This came about because I was looking for a quick, comforting supper and found I had a few smoked mackerel fillets and a portion of cooked rice in the fridge. I am now planning to cook it again from scratch – it was so easy to make, cheaper than using smoked haddock (which I normally use for kedgeree), and mackerel is one of those fish we’re all urged to eat more often as oily fish is so good for you. I often have cooked rice to be eaten up (note these important guidelines on serving rice safely), but even if you are cooking the rice from scratch you can have this on the table within half an hour.
I normally include a hard-boiled egg in kedgeree, and I think it would be good here too, but as you can see, I didn’t get around to it this time. Well, it was cold, I was hungry, what can I say? And, yes, that is kale mixed in – most unorthodox, but I didn’t have any parsley and thought that some additional greens would be good – and they were! I also sometimes include peas, so take your pick as to which greens you fancy (or have to hand). Quantities are for one, but you know your own appetite better than me, so do adjust accordingly.
1 small onion or 3 spring onions
knob of butter
1/2 tsp turmeric
150g cooked basmati rice (but see below)
2 boneless fillets of smoked mackerel (about 100g)
1 tsp garam masala
2 tbsps cream
60g frozen peas (optional)
handful of parsley or kale
If you’re starting from scratch use 60g of white or 75g of wholegrain basmati, and put that on first – instructions on cooking rice here. Wholegrain rice tastes great in this recipe but will take about 10 minutes longer too cook.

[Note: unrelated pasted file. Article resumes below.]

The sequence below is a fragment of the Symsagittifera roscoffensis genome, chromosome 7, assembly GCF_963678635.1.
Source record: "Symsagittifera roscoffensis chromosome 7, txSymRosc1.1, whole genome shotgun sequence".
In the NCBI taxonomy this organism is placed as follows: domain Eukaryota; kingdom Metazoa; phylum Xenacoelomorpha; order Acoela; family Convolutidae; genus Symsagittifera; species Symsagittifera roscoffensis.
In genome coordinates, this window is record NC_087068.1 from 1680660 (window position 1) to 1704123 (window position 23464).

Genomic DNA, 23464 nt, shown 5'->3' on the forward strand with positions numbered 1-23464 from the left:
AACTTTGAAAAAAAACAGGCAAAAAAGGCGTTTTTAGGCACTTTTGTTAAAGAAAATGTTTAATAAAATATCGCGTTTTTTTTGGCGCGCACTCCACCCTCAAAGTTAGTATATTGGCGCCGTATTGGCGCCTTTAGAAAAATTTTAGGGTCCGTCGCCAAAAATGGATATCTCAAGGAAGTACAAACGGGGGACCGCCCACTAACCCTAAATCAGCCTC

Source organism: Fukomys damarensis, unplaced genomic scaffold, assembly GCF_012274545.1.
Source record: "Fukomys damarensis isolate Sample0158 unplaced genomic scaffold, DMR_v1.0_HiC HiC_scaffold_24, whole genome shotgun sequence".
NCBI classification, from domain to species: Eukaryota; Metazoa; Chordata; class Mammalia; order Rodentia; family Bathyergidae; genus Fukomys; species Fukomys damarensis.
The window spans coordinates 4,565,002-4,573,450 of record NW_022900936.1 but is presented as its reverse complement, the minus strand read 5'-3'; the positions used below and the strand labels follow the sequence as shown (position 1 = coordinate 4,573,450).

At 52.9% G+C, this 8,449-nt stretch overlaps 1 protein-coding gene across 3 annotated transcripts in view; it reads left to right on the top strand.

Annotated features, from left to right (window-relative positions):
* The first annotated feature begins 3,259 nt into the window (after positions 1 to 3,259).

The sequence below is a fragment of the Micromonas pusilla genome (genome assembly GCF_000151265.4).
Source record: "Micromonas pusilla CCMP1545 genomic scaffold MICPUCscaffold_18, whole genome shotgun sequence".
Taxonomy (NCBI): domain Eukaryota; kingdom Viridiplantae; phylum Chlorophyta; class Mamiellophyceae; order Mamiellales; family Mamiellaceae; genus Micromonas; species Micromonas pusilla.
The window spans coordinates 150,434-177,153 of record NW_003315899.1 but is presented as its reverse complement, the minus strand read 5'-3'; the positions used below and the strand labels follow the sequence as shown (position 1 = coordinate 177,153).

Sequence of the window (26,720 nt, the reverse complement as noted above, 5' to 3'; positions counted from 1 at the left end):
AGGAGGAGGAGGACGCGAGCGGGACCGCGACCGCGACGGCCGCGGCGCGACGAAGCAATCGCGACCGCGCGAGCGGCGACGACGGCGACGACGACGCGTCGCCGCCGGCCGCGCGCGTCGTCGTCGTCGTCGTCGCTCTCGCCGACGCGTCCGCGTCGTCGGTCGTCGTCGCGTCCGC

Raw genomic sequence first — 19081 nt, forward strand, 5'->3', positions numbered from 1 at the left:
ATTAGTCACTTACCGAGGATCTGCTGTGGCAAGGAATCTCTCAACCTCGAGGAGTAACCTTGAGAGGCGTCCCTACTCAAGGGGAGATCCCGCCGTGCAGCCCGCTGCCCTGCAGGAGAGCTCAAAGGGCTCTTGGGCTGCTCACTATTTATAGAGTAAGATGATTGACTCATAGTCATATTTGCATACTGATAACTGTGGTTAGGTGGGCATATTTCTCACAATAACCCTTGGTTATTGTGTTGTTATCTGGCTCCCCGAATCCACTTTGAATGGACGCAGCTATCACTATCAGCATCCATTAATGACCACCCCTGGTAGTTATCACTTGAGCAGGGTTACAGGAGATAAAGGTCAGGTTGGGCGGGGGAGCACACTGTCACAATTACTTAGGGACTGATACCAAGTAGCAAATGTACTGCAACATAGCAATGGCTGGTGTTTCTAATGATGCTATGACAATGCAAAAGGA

Roughly chop the onion(s), heat the butter in a medium frying pan, and cook the onion gently until it is soft but not browned, adding the turmeric after a few minutes. Heat a small pan of water, prick the bottom of the egg, and boil it gently for 8 minutes (which should give you a just set yolk).
Take off any skin from the smoked mackerel fillets, check for bones and flake into fork-sized pieces. When the onion is cooked stir in the rice, with a little more butter if necessary, and add the smoked mackerel and garam masala (you could use mild curry powder instead, in which case add it to the onions with the turmeric). Cut a small wedge of lemon and put it aside. Squeeze the rest of the lemon over the pan. Season to taste with coarsely-ground black pepper and cook until the rice is piping hot. If using peas or kale, cook them for 3-4 minutes until tender in boiling water (or you can steam the kale in a steamer over the egg) before stirring into the pan too.
When the egg is ready, run under cold water, shell it and cut into quarters. Chop the parsley. Once the kedgeree is hot, stir in the cream (I used double cream, but single or crème fraîche would be just fine), spoon onto your plate, and top with the egg and parsley. Serve with the wedge of lemon to squeeze over.
I had a bowl of orange segments afterwards, which were refreshing after the rich taste of the mackerel. A couple of years ago I went on a knife-skills course and one of the most useful things I learned was how to segment an orange properly, with no trace of pith or pips – very satisfying.